CautionCaution
    Incorrectly editing the registry may severely damage your system. Before making changes to the registry, you should back up any valued data on the computer.

  3. Restart the computers.

If your environment is not already set up with Roaming User Profiles, the first step is to create a security group that contains all users and/or computers to which you want to apply Roaming User Profiles policy settings.

  • Administrators of general-purpose roaming user profiles deployments typically create a security group for users.

  • Administrators of Remote Desktop Services or virtualized desktop deployments typically use a security group for users and the shared computers.

  1. Open Server Manager on a computer with Active Directory Administration Center installed.

  2. On the Tools menu, click Active Directory Administration Center. Active Directory Administration Center appears.

  3. Right-click the appropriate domain or OU, click New, and then click Group.

  4. In the Create Group window, in the Group section, specify the following settings:

    • In Group name, type the name of the security group, for example: Roaming User Profiles Users and Computers.

    • In Group scope, click Security, and then click Global.

  5. In the Members section, click Add. The Select Users, Contacts, Computers, Service Accounts or Groups dialog box appears.

  6. If you want to include computer accounts in the security group, click Object Types, select the Computers check box and then click OK.

  7. Type the names of the users, groups, and/or computers to which you want to deploy Roaming User Profiles, click OK, and then click OK again.

If you do not already have a separate file share for roaming user profiles (independent from any shares for redirected folders to prevent inadvertent caching of the roaming profile folder), use the following procedure to create a file share on a server running Windows Server 2012.

noteNote
Some functionality might differ or be unavailable if you create the file share on a server running another version of Windows Server.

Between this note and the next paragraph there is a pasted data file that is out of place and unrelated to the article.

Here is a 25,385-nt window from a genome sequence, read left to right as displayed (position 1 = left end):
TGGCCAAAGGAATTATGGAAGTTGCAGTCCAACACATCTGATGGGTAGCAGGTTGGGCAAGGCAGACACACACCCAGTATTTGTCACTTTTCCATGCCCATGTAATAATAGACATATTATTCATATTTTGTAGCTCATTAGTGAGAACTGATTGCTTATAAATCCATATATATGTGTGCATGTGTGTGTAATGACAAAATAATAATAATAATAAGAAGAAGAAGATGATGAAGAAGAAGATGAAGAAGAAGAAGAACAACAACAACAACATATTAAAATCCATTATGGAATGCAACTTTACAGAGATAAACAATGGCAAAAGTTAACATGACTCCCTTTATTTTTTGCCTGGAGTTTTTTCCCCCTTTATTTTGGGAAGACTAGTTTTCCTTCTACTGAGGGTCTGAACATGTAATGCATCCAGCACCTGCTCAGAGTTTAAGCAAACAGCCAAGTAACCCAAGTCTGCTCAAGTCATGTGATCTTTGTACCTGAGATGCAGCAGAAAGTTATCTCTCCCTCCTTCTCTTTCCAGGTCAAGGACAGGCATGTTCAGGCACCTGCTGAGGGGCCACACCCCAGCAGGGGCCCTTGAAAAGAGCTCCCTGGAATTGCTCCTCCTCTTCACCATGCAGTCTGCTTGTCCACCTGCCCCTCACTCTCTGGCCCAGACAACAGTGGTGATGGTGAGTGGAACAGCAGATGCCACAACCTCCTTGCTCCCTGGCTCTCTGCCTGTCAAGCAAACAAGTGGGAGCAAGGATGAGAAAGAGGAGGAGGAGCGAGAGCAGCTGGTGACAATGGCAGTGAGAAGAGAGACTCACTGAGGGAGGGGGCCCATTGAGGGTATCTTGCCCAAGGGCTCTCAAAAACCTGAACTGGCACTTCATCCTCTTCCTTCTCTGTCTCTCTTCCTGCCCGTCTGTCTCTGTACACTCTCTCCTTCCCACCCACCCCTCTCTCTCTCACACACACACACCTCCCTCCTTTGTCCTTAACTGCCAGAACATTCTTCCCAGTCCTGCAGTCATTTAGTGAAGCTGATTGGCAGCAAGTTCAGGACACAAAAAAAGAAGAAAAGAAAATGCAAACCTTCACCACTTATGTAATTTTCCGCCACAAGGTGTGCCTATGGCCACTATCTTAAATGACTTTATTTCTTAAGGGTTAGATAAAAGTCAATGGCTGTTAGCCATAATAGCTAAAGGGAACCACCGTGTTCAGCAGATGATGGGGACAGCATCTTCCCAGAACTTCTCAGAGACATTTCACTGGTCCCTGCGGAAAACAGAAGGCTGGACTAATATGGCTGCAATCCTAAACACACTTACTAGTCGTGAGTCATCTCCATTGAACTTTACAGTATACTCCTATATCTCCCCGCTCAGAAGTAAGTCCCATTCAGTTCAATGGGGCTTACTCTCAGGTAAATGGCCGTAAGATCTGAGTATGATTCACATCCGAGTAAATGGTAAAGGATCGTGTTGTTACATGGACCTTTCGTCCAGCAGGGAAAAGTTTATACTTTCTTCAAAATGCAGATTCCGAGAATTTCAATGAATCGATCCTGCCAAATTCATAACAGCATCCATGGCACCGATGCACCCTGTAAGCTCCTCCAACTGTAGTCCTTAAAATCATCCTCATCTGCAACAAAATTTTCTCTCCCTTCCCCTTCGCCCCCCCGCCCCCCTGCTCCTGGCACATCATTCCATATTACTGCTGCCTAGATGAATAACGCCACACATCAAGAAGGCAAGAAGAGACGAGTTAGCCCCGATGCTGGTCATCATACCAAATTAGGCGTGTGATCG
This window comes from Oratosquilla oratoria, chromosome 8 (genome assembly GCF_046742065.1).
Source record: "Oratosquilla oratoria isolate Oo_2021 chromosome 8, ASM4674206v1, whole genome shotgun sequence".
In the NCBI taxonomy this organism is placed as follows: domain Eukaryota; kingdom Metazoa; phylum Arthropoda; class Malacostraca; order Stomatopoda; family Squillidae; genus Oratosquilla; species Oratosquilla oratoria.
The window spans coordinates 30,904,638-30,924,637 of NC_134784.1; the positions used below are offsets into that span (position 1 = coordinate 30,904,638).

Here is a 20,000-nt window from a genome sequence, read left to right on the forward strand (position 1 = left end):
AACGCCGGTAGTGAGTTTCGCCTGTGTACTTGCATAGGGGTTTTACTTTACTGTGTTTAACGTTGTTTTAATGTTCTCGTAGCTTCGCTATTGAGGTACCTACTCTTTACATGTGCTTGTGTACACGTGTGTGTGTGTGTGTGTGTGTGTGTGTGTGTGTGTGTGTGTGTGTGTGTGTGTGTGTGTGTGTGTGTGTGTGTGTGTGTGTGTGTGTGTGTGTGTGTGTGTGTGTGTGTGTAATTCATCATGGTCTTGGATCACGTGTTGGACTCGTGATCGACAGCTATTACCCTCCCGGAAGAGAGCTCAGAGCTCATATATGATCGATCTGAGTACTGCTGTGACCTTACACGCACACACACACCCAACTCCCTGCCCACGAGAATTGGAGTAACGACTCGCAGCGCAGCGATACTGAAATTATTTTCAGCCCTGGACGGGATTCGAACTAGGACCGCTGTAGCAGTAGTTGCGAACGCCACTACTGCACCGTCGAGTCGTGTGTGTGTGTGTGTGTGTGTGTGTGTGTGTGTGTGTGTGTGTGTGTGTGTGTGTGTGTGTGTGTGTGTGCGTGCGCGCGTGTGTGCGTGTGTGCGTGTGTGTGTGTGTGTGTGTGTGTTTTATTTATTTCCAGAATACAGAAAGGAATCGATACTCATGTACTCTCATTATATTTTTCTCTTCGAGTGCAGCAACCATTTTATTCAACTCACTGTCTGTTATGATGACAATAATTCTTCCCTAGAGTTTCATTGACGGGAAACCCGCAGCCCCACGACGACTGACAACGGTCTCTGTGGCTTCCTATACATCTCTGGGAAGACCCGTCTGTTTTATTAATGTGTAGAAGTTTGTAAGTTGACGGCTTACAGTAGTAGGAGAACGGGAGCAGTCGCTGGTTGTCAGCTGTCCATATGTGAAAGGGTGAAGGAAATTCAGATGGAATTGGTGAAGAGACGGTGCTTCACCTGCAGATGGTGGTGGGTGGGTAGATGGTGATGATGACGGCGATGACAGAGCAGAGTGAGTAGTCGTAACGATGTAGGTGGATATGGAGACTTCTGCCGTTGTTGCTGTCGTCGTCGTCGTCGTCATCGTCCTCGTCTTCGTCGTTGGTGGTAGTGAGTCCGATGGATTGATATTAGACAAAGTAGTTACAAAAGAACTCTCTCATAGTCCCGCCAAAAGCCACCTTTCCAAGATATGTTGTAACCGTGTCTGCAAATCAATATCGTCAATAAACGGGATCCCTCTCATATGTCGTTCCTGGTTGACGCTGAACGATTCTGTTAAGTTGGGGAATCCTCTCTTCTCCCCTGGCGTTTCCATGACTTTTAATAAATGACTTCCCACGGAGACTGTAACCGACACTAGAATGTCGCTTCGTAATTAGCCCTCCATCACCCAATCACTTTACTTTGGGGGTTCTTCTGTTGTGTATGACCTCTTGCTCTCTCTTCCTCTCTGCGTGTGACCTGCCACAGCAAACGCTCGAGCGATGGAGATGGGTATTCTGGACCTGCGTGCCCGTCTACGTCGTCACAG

1. In the Server Manager navigation pane, click File and Storage Services, and then click Shares to display the Shares page.

  2. In the Shares tile, click Tasks, and then click New Share. The New Share Wizard appears.

  3. On the Select Profile page, click SMB Share – Quick. If you have File Server Resource Manager installed and are using folder management properties, instead click SMB Share - Advanced.

  4. On the Share Location page, select the server and volume on which you want to create the share.

  5. On the Share Name page, type a name for the share (for example, User Profiles$) in the Share name box.

    TipTip
    When creating the share, hide the share by putting a $ after the share name. This hides the share from casual browsers.

  6. On the Other Settings page, optionally select the Enable access-based enumeration and Encrypt data access checkboxes.

  7. On the Permissions page, click Customize permissions…. The Advanced Security Settings dialog box appears.

  8. Click Disable inheritance, and then click Convert inherited permissions into explicit permission on this object.

  9. Set the permissions as described Table 1 and shown in Figure 1, removing permissions for unlisted groups and accounts, and adding special permissions to the Roaming User Profiles Users and Computers group that you created in Step 1.

    The Advanced Security Settings window.

    Figure 1   Setting the permissions for the roaming user profiles share

  10. If you chose the SMB Share - Advanced profile, on the Management Properties page, select the User Files Folder Usage value.

  11. If you chose the SMB Share - Advanced profile, on the Quota page, optionally select a quota to apply to users of the share.

  12. On the Confirmation page, click Create.

Table 1 Required permissions for the file share hosting roaming user profiles

User Account

Access

Applies to

System

Full control

This folder, subfolders and files

Administrators

Full Control

This folder only

Creator/Owner

Full Control

Subfolders and files only

Security group of users needing to put data on share (Roaming User Profiles Users and Computers)

List folder / read data1

Create folders / append data1

This folder only

Other groups and accounts

None (remove)

 

1 Advanced permissions

If you do not already have a GPO created for Roaming User Profiles settings, use the following procedure to create an empty GPO for use with Roaming User Profiles. This GPO allows you to configure Roaming User Profiles settings (such as primary computer support, which is discussed separately), and can also be used to enable Roaming User Profiles on computers, as is typically done when deploying in virtualized desktop environments or with Remote Desktop Services.

  1. Open Server Manager on a computer with Group Policy Management installed.

  2. From the Tools menu click Group Policy Management. Group Policy Management appears.

  3. Right-click the domain or OU in which you want to setup Roaming User Profiles and then click Create a GPO in this domain, and Link it here.